Anders Behring Breivik: From ordinary boy to mass murderer

Despite looking like your average Norwegian, Breivik spent almost a third of his life working on an extremist plot.

Afp July 25, 2011

OSLO: Despite looking like your average Norwegian, Anders Behring Breivik spent almost a third of his life working on an extremist plot that looks set to make him one of the bloodiest murderers in history.

Tall, blond and with piercing blue eyes, the 32-year-old is suspected of being behind the carnage that left 93 people dead on Friday, charges police say he confessed to, calling the killings "cruel" but "necessary."

While his precise motives remain a mystery, there's no doubt about his determination.

On the day of the massacre, Behring Breivik published a 1,500-page tract on the Internet in which he lays out his Islamophobic and anti-Marxist ideology developed over the last nine years, and the moment in 2009 he decided to put words into action.

Presenting himself as a Crusader, he explains how he hid from his friends and family in order to prevent his plot being exposed. And his secret appears to have stayed just that.

"For me he just looked like your average guy. He could easily go unnoticed," said Emil Finneruo, a neighbour who said he went to school with the suspect.

"A well-kept Norwegian that no one would suspect," he told AFP.

Behring Breivik says himself that he had an unremarkable childhood, with a diplomat father and a nurse mother who divorced when he was just one year old.

"I have had a privileged upbringing with responsible and intelligent people around me," he wrote in his tract.

Raised by his mother in a middle class family, he said he never had financial problems and has only one gripe: "I had way too much freedom though if anything."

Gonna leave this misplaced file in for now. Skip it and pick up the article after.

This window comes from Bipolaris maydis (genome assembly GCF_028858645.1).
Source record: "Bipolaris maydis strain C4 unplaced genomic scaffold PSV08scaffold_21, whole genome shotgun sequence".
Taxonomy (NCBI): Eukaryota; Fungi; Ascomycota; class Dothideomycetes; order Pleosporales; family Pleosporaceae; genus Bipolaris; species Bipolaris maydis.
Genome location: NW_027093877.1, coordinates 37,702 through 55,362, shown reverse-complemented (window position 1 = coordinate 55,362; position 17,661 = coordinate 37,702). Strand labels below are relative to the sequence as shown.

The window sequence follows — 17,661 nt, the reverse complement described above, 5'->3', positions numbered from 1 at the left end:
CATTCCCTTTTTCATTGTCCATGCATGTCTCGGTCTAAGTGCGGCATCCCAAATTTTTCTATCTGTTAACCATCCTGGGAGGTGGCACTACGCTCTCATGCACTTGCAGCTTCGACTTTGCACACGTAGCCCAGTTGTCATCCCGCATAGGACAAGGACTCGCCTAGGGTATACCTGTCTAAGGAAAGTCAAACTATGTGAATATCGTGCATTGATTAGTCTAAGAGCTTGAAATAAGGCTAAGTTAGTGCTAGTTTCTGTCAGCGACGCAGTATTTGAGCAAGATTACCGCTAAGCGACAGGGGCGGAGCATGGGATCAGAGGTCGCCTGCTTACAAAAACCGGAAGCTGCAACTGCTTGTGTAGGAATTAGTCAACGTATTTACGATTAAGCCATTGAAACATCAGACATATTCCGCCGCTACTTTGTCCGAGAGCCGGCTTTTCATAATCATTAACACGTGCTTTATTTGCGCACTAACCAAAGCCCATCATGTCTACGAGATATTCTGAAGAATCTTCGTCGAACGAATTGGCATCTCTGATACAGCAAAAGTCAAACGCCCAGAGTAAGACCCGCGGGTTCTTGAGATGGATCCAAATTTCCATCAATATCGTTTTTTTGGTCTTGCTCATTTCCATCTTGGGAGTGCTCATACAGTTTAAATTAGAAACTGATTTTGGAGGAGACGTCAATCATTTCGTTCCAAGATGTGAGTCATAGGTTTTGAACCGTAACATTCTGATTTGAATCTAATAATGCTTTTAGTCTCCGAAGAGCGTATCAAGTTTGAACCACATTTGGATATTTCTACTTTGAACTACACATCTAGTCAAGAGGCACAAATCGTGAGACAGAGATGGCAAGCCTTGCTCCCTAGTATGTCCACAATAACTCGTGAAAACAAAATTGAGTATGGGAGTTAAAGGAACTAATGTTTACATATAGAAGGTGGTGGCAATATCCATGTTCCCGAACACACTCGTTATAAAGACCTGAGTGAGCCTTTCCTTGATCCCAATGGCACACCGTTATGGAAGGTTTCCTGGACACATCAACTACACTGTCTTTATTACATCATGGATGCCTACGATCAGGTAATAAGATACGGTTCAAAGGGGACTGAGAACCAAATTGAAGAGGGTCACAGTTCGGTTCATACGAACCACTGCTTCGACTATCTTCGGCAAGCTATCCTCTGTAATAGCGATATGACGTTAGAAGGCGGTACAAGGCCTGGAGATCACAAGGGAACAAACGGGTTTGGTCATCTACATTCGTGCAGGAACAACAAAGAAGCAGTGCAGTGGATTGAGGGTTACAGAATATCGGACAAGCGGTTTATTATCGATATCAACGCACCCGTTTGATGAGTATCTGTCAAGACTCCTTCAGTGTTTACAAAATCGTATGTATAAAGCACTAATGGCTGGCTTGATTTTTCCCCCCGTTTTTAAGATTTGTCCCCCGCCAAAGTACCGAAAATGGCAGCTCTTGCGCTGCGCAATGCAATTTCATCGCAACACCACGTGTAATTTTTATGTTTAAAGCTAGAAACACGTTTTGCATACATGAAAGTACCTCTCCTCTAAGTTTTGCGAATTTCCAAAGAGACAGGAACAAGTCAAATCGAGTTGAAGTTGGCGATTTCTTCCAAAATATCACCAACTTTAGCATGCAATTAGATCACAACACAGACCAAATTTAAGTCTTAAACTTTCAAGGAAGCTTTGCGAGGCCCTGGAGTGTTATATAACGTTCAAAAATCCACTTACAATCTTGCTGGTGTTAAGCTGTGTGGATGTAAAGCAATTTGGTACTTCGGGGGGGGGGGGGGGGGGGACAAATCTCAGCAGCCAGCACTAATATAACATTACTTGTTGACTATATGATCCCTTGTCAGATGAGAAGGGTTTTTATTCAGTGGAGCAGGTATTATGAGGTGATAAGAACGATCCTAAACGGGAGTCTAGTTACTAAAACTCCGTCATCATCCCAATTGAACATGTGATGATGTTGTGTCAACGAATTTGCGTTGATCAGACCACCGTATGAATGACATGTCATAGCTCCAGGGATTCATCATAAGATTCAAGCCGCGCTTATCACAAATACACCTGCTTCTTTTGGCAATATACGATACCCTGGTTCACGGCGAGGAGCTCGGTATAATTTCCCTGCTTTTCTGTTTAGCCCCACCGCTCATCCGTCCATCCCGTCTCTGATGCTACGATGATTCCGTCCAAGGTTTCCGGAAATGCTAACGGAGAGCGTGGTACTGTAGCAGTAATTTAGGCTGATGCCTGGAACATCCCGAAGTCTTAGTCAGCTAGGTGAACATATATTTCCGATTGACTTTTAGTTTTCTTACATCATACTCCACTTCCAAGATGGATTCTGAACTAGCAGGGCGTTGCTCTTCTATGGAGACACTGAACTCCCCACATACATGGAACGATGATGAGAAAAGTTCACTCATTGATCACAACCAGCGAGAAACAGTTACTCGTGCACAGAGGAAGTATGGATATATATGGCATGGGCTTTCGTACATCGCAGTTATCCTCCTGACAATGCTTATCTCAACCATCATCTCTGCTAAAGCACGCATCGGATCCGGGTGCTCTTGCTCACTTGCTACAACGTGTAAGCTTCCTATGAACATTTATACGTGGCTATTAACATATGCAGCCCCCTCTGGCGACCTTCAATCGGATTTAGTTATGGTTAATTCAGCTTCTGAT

"When he was younger, he was an ordinary boy but not very communicative. He was not interested in politics at the time," his father Anders, with whom he lost contact aged 15, told Norwegian newspaper VG on Sunday.

In 1999 he joined the populist right-wing Progress Party and was active with the party's local youth branch.

He ended his membership in 2006, writing later on an Internet forum that he felt the party was too open to "multicultural demands" and "the suicidal ideas of humanism."

"Those who knew him when he was a member of the organisation say that he was a fairly shy boy who rarely took part in discussions," the Progress Party said on Saturday.

While his criticism of Islam, multiculturalism and Marxism are all over the Internet, where he was very active, Behring Breivik considered himself to be "a laid back type and quite tolerant on most issues."

"Due to the fact that I have been exposed to decades of multicultural indoctrination I feel a need to emphasise that I am not in fact a racist and never have been," he wrote.

"Being a skinhead was never an option for me. Their dress codes and taste of music was unappealing and I thought they were too extreme," he wrote, adding that he had "dozens of non-Norwegian friends during my younger years"

On his Facebook profile, Behring Breivik describes himself as "conservative," "Christian," and interested in hunting and video games like "World of Warcraft" and "Modern Warfare 2."

He had little or no income in 2009 and previous years according to his tax declaration, public information in Norway, and bought a small piece of agricultural land earlier this year.

That allowed him in May to buy, without raising suspicions, six tonnes of fertiliser and chemicals, which he apparently used to make the explosives used against government buildings on Friday, killing seven.

He also joined a shooting club, which enabled him to get the permit to buy firearms, including an assault rifle believed to have been used as he shot dead scores of young Labour Party members on the island of Utoeya, near Oslo.

(Read "Oslo attacker feared ‘Pakistanisation’ of Europe")


D. Ghose | 9 years ago | Reply

If a person is not taken seriously then he reacts either philosophically-humorously or fanatically-violently.

That is human nature.

Sunny | 9 years ago | Reply

I am not from Norway but this terrible situation has upset me so much - just totally, totally tragic.What religion - any religion - could possibly condone this? Pakistani are stand with vicyims in norway for brutality.. May your families get relief and comfort for dead ones.

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